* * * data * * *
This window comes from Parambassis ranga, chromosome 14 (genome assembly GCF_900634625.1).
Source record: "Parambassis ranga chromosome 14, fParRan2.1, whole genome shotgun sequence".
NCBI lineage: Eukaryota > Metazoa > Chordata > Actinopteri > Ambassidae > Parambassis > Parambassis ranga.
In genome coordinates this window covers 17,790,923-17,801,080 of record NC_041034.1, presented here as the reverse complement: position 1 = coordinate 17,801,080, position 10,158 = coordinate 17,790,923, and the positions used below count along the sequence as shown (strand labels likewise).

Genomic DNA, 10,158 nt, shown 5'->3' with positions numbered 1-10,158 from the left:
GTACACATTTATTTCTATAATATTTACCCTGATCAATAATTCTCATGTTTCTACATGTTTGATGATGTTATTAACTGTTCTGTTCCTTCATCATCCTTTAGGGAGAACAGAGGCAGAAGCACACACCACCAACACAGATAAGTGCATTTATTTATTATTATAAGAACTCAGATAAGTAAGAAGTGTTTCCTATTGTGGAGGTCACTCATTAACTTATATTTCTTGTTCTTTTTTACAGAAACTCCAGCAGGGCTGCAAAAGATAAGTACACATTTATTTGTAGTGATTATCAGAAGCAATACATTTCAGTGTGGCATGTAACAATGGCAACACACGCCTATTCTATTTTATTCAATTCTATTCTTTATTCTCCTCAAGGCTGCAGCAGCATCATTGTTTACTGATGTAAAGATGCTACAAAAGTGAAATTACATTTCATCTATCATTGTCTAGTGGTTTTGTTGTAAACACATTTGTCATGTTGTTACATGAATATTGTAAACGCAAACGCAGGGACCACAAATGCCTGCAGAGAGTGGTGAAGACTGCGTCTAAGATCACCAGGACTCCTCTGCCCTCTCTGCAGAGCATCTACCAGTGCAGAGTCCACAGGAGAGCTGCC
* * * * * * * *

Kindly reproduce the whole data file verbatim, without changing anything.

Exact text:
This window comes from Parambassis ranga, chromosome 14 (genome assembly GCF_900634625.1).
Source record: "Parambassis ranga chromosome 14, fParRan2.1, whole genome shotgun sequence".
NCBI lineage: Eukaryota > Metazoa > Chordata > Actinopteri > Ambassidae > Parambassis > Parambassis ranga.
In genome coordinates this window covers 17,790,923-17,801,080 of record NC_041034.1, presented here as the reverse complement: position 1 = coordinate 17,801,080, position 10,158 = coordinate 17,790,923, and the positions used below count along the sequence as shown (strand labels likewise).

Genomic DNA, 10,158 nt, shown 5'->3' with positions numbered 1-10,158 from the left:
GTACACATTTATTTCTATAATATTTACCCTGATCAATAATTCTCATGTTTCTACATGTTTGATGATGTTATTAACTGTTCTGTTCCTTCATCATCCTTTAGGGAGAACAGAGGCAGAAGCACACACCACCAACACAGATAAGTGCATTTATTTATTATTATAAGAACTCAGATAAGTAAGAAGTGTTTCCTATTGTGGAGGTCACTCATTAACTTATATTTCTTGTTCTTTTTTACAGAAACTCCAGCAGGGCTGCAAAAGATAAGTACACATTTATTTGTAGTGATTATCAGAAGCAATACATTTCAGTGTGGCATGTAACAATGGCAACACACGCCTATTCTATTTTATTCAATTCTATTCTTTATTCTCCTCAAGGCTGCAGCAGCATCATTGTTTACTGATGTAAAGATGCTACAAAAGTGAAATTACATTTCATCTATCATTGTCTAGTGGTTTTGTTGTAAACACATTTGTCATGTTGTTACATGAATATTGTAAACGCAAACGCAGGGACCACAAATGCCTGCAGAGAGTGGTGAAGACTGCGTCTAAGATCACCAGGACTCCTCTGCCCTCTCTGCAGAGCATCTACCAGTGCAGAGTCCACAGGAGAGCTGCC